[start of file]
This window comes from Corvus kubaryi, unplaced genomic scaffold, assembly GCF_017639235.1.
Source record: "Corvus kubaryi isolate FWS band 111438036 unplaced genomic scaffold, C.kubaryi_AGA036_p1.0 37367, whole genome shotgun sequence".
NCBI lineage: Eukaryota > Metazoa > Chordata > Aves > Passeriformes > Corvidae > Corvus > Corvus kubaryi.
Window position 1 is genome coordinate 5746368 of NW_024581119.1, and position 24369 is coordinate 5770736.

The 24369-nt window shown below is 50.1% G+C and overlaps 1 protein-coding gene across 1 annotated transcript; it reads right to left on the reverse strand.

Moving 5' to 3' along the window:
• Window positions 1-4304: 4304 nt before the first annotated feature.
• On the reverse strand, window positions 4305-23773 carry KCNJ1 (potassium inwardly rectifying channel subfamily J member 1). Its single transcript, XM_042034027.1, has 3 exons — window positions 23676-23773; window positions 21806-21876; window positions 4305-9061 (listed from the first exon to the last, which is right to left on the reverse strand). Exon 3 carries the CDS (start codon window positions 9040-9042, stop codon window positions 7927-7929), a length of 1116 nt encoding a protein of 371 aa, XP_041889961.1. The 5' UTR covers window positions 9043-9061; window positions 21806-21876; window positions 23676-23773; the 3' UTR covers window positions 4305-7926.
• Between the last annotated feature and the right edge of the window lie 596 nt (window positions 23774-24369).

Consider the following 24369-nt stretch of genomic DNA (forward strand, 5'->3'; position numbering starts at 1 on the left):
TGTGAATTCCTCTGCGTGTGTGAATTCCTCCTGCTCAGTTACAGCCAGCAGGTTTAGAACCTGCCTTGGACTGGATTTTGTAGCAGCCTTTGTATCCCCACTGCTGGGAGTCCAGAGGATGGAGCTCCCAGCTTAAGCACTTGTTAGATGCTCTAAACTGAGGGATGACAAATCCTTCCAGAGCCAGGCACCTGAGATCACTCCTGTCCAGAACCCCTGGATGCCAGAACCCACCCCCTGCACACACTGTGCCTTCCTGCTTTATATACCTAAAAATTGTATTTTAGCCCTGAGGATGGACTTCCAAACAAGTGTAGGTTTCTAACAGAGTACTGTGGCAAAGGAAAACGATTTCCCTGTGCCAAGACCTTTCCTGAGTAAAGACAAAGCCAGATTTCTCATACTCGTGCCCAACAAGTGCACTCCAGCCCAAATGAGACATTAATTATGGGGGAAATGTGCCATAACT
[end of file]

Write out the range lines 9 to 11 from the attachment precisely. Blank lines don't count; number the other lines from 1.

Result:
• Between the last annotated feature and the right edge of the window lie 596 nt (window positions 23774-24369).

Consider the following 24369-nt stretch of genomic DNA (forward strand, 5'->3'; position numbering starts at 1 on the left):
TGTGAATTCCTCTGCGTGTGTGAATTCCTCCTGCTCAGTTACAGCCAGCAGGTTTAGAACCTGCCTTGGACTGGATTTTGTAGCAGCCTTTGTATCCCCACTGCTGGGAGTCCAGAGGATGGAGCTCCCAGCTTAAGCACTTGTTAGATGCTCTAAACTGAGGGATGACAAATCCTTCCAGAGCCAGGCACCTGAGATCACTCCTGTCCAGAACCCCTGGATGCCAGAACCCACCCCCTGCACACACTGTGCCTTCCTGCTTTATATACCTAAAAATTGTATTTTAGCCCTGAGGATGGACTTCCAAACAAGTGTAGGTTTCTAACAGAGTACTGTGGCAAAGGAAAACGATTTCCCTGTGCCAAGACCTTTCCTGAGTAAAGACAAAGCCAGATTTCTCATACTCGTGCCCAACAAGTGCACTCCAGCCCAAATGAGACATTAATTATGGGGGAAATGTGCCATAACT